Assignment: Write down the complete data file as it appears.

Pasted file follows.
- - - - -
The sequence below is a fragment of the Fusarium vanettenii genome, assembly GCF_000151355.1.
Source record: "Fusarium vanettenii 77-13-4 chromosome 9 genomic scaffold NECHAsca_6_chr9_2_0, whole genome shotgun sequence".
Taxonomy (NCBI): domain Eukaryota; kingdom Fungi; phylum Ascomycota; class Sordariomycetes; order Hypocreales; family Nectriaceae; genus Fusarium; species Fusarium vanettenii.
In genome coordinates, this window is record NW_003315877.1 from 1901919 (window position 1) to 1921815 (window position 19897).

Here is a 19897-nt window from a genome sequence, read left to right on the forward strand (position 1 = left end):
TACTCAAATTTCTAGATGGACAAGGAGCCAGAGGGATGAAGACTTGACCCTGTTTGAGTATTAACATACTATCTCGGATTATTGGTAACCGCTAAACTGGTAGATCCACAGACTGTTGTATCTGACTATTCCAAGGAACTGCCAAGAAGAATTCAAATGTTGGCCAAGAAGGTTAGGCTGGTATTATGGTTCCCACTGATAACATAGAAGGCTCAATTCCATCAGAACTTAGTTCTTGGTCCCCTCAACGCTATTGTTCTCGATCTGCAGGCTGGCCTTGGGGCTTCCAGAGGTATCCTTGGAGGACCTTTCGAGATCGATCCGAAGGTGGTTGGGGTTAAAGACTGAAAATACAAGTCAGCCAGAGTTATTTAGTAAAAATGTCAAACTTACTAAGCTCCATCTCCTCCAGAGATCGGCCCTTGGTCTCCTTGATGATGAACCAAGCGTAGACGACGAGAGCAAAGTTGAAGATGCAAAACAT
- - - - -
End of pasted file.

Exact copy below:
The sequence below is a fragment of the Fusarium vanettenii genome, assembly GCF_000151355.1.
Source record: "Fusarium vanettenii 77-13-4 chromosome 9 genomic scaffold NECHAsca_6_chr9_2_0, whole genome shotgun sequence".
Taxonomy (NCBI): domain Eukaryota; kingdom Fungi; phylum Ascomycota; class Sordariomycetes; order Hypocreales; family Nectriaceae; genus Fusarium; species Fusarium vanettenii.
In genome coordinates, this window is record NW_003315877.1 from 1901919 (window position 1) to 1921815 (window position 19897).

Here is a 19897-nt window from a genome sequence, read left to right on the forward strand (position 1 = left end):
TACTCAAATTTCTAGATGGACAAGGAGCCAGAGGGATGAAGACTTGACCCTGTTTGAGTATTAACATACTATCTCGGATTATTGGTAACCGCTAAACTGGTAGATCCACAGACTGTTGTATCTGACTATTCCAAGGAACTGCCAAGAAGAATTCAAATGTTGGCCAAGAAGGTTAGGCTGGTATTATGGTTCCCACTGATAACATAGAAGGCTCAATTCCATCAGAACTTAGTTCTTGGTCCCCTCAACGCTATTGTTCTCGATCTGCAGGCTGGCCTTGGGGCTTCCAGAGGTATCCTTGGAGGACCTTTCGAGATCGATCCGAAGGTGGTTGGGGTTAAAGACTGAAAATACAAGTCAGCCAGAGTTATTTAGTAAAAATGTCAAACTTACTAAGCTCCATCTCCTCCAGAGATCGGCCCTTGGTCTCCTTGATGATGAACCAAGCGTAGACGACGAGAGCAAAGTTGAAGATGCAAAACAT